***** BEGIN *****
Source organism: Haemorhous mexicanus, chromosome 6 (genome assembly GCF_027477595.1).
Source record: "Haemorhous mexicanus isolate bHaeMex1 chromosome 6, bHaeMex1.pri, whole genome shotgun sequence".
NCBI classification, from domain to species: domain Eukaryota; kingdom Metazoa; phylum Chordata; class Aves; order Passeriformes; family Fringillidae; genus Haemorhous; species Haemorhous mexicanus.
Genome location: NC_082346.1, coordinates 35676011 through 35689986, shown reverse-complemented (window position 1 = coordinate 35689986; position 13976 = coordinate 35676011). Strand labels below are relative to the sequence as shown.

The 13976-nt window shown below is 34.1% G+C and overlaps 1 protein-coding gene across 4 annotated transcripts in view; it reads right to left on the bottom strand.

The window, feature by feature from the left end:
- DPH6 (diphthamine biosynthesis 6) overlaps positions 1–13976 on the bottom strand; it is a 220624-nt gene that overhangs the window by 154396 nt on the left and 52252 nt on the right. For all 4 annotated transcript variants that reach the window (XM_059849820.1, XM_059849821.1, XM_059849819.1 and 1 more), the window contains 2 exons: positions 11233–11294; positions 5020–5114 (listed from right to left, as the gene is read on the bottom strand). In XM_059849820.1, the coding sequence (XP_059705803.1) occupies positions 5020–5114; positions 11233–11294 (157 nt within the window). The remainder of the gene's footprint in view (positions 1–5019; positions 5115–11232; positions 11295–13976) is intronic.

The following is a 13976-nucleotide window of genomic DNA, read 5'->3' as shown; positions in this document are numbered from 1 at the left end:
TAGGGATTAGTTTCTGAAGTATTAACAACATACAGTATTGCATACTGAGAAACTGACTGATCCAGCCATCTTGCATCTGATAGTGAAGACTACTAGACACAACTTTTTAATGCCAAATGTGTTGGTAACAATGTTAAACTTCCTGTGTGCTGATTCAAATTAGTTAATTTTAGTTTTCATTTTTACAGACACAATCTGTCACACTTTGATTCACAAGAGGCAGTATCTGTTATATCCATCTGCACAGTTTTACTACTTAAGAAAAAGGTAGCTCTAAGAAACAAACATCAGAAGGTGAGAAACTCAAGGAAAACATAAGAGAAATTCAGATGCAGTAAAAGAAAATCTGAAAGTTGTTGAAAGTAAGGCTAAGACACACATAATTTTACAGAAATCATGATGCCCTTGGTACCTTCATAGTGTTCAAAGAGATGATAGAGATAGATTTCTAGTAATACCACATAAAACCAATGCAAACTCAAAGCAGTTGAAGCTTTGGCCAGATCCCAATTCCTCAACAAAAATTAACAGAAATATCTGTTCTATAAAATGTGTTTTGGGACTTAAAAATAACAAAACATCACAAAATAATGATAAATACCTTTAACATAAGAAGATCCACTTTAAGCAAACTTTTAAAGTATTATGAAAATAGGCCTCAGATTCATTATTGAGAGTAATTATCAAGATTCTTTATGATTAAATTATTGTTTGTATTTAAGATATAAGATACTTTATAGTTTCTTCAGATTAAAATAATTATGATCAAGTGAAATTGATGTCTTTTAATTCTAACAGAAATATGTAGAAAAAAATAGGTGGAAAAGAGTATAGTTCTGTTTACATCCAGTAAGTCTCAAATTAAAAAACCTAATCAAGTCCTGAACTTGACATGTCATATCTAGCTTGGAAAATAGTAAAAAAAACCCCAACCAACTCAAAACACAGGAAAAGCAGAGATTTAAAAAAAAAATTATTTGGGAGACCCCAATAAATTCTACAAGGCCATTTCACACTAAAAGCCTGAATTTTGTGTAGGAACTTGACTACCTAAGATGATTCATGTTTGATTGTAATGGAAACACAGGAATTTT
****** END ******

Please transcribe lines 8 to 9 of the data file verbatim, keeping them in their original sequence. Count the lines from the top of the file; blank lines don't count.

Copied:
The following is a 13976-nucleotide window of genomic DNA, read 5'->3' as shown; positions in this document are numbered from 1 at the left end:
TAGGGATTAGTTTCTGAAGTATTAACAACATACAGTATTGCATACTGAGAAACTGACTGATCCAGCCATCTTGCATCTGATAGTGAAGACTACTAGACACAACTTTTTAATGCCAAATGTGTTGGTAACAATGTTAAACTTCCTGTGTGCTGATTCAAATTAGTTAATTTTAGTTTTCATTTTTACAGACACAATCTGTCACACTTTGATTCACAAGAGGCAGTATCTGTTATATCCATCTGCACAGTTTTACTACTTAAGAAAAAGGTAGCTCTAAGAAACAAACATCAGAAGGTGAGAAACTCAAGGAAAACATAAGAGAAATTCAGATGCAGTAAAAGAAAATCTGAAAGTTGTTGAAAGTAAGGCTAAGACACACATAATTTTACAGAAATCATGATGCCCTTGGTACCTTCATAGTGTTCAAAGAGATGATAGAGATAGATTTCTAGTAATACCACATAAAACCAATGCAAACTCAAAGCAGTTGAAGCTTTGGCCAGATCCCAATTCCTCAACAAAAATTAACAGAAATATCTGTTCTATAAAATGTGTTTTGGGACTTAAAAATAACAAAACATCACAAAATAATGATAAATACCTTTAACATAAGAAGATCCACTTTAAGCAAACTTTTAAAGTATTATGAAAATAGGCCTCAGATTCATTATTGAGAGTAATTATCAAGATTCTTTATGATTAAATTATTGTTTGTATTTAAGATATAAGATACTTTATAGTTTCTTCAGATTAAAATAATTATGATCAAGTGAAATTGATGTCTTTTAATTCTAACAGAAATATGTAGAAAAAAATAGGTGGAAAAGAGTATAGTTCTGTTTACATCCAGTAAGTCTCAAATTAAAAAACCTAATCAAGTCCTGAACTTGACATGTCATATCTAGCTTGGAAAATAGTAAAAAAAACCCCAACCAACTCAAAACACAGGAAAAGCAGAGATTTAAAAAAAAAATTATTTGGGAGACCCCAATAAATTCTACAAGGCCATTTCACACTAAAAGCCTGAATTTTGTGTAGGAACTTGACTACCTAAGATGATTCATGTTTGATTGTAATGGAAACACAGGAATTTT